Using Single Cell RNA Sequencing (scRNA-Seq) to Examine What Makes Cancer Possible
In this webinar, Dr. Katerina Gurova, Roswell Park Cancer Institute, describes how she used scRNA-Seq to examine whether the transition between one epigenetic state into another makes cells vulnerable to oncogene induced transformation.
High Sensitivity Single Cell RNA Sequencing with Evercode Whole Transcriptome v2
Single cell RNA sequencing has become a core tool for researchers to understand biology. As scRNA-seq has become more ubiquitous, many applications demand higher scalability and sensitivity. To meet this need, we developed the Evercode Whole Transcriptome v2 solution, a combinatorial barcoding workflow for scRNA-seq with dramatically improved sensitivity, robustness, and unbiased gene expression.
Single-cell Transcriptomic Landscape in Alzheimer's Disease
The gene-regulatory landscape of the brain is highly dynamic in health and disease, coordinating a menagerie of biological processes across distinct cell types. Understanding these regulatory programs requires a holistic experimental and analytical approach. Here, we present a single-cell study of 380,000 nuclei in late-stage Alzheimer’s Disease (AD) using parse biosciences whole transcriptome kit, profiling gene expression in thousands of genes and uncovering vast neuronal and glial heterogeneity in late-stage AD.
Mapping and Modeling the Genomic Basis of Differential RNA Isoform Expression at Single-cell Resolution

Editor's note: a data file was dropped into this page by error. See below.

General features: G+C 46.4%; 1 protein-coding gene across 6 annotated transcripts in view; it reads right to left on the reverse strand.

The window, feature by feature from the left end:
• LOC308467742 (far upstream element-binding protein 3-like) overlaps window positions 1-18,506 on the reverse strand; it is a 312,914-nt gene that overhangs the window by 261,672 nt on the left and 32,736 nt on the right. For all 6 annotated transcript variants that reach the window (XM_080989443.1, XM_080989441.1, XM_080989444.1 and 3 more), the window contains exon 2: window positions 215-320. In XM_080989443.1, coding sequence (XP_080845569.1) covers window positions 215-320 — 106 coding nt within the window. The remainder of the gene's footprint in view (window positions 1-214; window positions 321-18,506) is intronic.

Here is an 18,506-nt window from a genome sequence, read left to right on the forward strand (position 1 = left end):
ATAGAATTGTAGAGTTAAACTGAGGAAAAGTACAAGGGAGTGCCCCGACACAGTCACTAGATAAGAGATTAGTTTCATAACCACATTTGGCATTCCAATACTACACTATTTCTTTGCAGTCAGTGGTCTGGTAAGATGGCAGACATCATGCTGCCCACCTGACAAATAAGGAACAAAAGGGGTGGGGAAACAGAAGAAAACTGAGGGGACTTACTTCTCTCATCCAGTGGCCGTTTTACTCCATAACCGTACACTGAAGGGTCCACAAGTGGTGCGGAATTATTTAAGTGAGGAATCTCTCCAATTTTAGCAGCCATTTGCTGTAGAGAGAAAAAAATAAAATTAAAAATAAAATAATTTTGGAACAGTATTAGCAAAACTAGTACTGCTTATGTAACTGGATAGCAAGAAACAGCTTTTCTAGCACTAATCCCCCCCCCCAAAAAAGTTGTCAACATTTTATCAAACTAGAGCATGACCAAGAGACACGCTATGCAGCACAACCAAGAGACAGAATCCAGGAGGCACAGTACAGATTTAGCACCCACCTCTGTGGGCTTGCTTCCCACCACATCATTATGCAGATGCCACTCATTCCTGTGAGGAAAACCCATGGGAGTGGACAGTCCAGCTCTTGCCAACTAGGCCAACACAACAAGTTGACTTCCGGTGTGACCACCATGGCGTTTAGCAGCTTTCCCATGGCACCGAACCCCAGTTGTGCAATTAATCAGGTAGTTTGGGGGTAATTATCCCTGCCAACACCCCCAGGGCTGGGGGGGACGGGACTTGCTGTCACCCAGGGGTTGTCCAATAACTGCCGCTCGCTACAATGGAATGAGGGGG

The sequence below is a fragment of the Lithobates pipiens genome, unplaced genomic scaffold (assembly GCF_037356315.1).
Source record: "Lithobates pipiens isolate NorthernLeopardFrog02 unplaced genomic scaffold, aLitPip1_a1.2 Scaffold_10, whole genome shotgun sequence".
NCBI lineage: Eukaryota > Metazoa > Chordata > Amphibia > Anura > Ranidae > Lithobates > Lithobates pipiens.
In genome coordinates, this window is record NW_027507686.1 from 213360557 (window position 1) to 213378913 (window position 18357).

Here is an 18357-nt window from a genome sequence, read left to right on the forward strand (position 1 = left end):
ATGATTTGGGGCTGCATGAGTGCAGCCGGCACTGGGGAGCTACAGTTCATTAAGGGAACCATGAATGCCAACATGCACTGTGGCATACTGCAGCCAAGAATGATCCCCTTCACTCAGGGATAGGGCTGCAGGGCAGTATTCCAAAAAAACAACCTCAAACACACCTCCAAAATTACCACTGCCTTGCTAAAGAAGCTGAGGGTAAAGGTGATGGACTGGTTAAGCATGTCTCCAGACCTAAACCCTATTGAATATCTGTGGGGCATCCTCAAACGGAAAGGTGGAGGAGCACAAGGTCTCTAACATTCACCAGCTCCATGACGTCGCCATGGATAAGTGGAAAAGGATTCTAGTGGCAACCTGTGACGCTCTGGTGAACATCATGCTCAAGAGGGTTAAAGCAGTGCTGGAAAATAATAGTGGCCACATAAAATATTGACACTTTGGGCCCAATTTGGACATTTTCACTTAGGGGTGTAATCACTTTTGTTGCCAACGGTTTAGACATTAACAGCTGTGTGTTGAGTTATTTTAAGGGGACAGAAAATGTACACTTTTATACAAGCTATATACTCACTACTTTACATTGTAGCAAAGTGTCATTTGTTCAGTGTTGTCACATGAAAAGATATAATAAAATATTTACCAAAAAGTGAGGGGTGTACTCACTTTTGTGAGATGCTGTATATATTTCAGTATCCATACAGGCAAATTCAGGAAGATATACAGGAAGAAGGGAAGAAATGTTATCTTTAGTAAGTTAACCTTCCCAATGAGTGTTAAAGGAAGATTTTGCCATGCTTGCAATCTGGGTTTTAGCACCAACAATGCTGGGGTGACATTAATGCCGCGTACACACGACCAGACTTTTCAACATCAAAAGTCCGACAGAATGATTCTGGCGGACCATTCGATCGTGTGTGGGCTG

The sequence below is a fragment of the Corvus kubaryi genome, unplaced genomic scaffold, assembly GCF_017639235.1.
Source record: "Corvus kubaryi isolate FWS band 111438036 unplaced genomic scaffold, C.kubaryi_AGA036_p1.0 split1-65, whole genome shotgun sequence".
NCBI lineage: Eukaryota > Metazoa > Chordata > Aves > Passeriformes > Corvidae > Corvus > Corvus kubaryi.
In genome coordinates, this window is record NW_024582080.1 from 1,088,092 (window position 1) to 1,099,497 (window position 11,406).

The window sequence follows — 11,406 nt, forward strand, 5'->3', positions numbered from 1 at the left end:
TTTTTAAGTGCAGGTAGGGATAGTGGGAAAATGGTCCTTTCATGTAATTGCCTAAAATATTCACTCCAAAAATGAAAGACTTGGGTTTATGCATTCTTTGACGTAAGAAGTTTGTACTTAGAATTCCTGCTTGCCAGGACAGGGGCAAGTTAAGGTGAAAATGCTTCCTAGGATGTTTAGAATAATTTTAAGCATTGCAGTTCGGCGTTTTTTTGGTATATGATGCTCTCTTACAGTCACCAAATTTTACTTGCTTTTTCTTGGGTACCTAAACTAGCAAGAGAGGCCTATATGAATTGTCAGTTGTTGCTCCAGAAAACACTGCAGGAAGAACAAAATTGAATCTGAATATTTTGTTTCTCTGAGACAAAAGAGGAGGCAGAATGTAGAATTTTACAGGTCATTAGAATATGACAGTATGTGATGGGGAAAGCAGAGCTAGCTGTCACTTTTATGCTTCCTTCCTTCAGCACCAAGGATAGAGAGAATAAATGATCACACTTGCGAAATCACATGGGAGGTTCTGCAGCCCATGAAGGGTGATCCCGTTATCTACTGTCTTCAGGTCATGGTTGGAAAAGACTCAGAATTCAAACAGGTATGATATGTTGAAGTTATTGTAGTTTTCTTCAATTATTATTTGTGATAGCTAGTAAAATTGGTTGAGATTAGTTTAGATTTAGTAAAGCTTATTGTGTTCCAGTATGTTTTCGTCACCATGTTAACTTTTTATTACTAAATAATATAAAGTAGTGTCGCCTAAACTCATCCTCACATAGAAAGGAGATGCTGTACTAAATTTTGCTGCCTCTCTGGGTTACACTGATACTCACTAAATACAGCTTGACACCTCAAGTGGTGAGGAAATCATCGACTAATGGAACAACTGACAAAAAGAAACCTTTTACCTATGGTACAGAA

In this informative webinar recording, Elisabeth Rebboah, UC Irvine, discusses overcoming these obstacles to perform differential RNA isoform expression at single-cell resolution using the split pool combinatorial barcoding protocol from Parse Biosciences along with a combination of short read sequencing to characterize cell types and long read sequencing to reveal full-length isoforms.
Single Cell RNA-Seq on the Frontlines: High Multiplex and Time-course Experiments Expand Utility
Experimental designs are growing alongside the increased throughput requirements of single-cell RNA-Seq assays. Replicates, disease states, and time-course designs dramatically increase the number of samples and the burden of information gleaned from a single experiment. Alongside these considerations is a substantial increase in the implications of the results. Our speakers discuss the ramifications of higher-order studies on needs for data quality, throughput attenuation, and sample longevity.